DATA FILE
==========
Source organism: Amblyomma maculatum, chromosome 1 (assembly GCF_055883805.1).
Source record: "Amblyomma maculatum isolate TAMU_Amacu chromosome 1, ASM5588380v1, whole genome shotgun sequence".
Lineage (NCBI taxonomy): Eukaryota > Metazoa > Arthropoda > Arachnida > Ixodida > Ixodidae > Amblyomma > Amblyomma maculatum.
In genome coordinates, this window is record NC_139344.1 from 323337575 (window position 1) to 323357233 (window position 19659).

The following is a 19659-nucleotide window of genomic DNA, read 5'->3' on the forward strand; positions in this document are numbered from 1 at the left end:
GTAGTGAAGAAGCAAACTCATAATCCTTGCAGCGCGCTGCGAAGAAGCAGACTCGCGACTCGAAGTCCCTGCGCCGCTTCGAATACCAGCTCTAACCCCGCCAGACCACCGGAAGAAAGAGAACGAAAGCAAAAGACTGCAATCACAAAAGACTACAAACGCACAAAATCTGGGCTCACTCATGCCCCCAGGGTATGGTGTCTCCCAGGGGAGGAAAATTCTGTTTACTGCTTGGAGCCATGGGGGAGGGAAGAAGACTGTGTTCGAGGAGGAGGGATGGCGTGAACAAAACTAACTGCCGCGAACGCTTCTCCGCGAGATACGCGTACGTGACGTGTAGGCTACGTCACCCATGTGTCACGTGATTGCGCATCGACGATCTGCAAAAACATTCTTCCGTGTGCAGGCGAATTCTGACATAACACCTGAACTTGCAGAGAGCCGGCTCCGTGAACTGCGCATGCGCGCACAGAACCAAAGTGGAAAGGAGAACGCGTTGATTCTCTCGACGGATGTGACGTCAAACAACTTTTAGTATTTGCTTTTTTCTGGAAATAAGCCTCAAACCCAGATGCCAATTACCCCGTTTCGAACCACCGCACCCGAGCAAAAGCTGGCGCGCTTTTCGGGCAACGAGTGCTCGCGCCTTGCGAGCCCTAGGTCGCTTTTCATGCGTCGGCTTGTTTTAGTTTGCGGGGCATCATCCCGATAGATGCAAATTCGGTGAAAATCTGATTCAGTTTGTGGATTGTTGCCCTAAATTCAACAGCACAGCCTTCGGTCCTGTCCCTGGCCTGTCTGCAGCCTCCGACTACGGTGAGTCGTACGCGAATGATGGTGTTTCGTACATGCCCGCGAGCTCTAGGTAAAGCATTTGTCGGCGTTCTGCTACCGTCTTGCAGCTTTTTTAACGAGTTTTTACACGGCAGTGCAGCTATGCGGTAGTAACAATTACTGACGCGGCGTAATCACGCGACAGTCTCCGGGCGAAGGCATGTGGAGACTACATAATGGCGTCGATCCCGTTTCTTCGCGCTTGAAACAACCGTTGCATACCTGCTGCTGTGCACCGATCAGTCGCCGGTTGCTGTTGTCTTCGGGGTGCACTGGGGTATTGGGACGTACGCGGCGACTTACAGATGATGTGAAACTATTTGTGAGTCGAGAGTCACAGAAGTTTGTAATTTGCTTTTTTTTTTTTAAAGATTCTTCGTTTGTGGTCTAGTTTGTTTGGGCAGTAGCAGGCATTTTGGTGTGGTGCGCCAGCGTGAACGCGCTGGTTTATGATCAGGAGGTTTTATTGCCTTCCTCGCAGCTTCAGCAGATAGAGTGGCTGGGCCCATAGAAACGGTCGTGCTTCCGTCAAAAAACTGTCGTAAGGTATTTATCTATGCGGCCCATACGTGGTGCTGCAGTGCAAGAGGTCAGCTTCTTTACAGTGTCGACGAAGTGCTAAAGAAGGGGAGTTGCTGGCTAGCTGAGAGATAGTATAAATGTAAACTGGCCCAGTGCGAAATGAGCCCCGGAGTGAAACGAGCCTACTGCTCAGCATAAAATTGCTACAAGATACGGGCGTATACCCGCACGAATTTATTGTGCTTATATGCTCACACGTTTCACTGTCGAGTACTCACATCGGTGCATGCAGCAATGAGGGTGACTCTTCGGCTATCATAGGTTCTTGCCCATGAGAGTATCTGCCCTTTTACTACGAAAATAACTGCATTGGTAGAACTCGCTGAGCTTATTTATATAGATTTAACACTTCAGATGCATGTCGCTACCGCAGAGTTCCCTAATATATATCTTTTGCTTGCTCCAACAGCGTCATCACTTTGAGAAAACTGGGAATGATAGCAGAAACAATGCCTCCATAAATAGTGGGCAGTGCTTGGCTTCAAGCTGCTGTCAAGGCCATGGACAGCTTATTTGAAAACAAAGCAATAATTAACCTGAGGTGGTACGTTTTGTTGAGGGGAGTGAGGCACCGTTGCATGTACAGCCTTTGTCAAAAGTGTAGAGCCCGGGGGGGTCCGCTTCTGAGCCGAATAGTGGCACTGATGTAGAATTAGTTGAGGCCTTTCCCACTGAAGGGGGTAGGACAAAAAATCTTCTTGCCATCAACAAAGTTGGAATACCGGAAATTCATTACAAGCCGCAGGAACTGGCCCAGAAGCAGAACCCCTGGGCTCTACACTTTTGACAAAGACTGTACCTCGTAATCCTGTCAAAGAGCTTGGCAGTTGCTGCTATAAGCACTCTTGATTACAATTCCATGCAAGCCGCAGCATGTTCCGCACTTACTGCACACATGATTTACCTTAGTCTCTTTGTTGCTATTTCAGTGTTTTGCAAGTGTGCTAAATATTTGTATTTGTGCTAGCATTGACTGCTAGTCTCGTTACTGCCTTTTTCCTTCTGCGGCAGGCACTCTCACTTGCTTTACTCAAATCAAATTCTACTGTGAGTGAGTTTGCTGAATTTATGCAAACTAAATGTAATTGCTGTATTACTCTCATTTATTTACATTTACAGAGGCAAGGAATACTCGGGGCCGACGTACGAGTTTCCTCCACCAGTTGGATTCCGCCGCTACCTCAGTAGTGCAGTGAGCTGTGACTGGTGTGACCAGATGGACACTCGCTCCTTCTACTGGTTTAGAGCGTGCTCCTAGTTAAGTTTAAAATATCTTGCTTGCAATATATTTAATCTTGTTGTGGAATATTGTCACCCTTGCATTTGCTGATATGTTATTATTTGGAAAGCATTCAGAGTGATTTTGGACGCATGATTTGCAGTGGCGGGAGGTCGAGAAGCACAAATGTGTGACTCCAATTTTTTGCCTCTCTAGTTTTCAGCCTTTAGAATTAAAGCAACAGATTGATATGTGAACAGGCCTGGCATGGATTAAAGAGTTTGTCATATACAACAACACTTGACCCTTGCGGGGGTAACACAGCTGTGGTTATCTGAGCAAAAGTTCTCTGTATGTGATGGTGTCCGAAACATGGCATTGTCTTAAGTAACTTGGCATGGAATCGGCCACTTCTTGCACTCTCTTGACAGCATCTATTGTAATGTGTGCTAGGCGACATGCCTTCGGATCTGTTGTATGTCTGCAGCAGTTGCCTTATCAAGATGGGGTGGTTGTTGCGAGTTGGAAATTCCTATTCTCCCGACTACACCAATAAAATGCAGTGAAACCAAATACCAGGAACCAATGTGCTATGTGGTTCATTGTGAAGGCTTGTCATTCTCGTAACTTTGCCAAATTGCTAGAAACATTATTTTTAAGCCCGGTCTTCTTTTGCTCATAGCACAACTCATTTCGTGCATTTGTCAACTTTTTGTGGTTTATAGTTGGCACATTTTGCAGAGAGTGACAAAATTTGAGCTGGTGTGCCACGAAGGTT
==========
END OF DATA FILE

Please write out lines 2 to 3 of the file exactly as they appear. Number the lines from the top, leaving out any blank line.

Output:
Source record: "Amblyomma maculatum isolate TAMU_Amacu chromosome 1, ASM5588380v1, whole genome shotgun sequence".
Lineage (NCBI taxonomy): Eukaryota > Metazoa > Arthropoda > Arachnida > Ixodida > Ixodidae > Amblyomma > Amblyomma maculatum.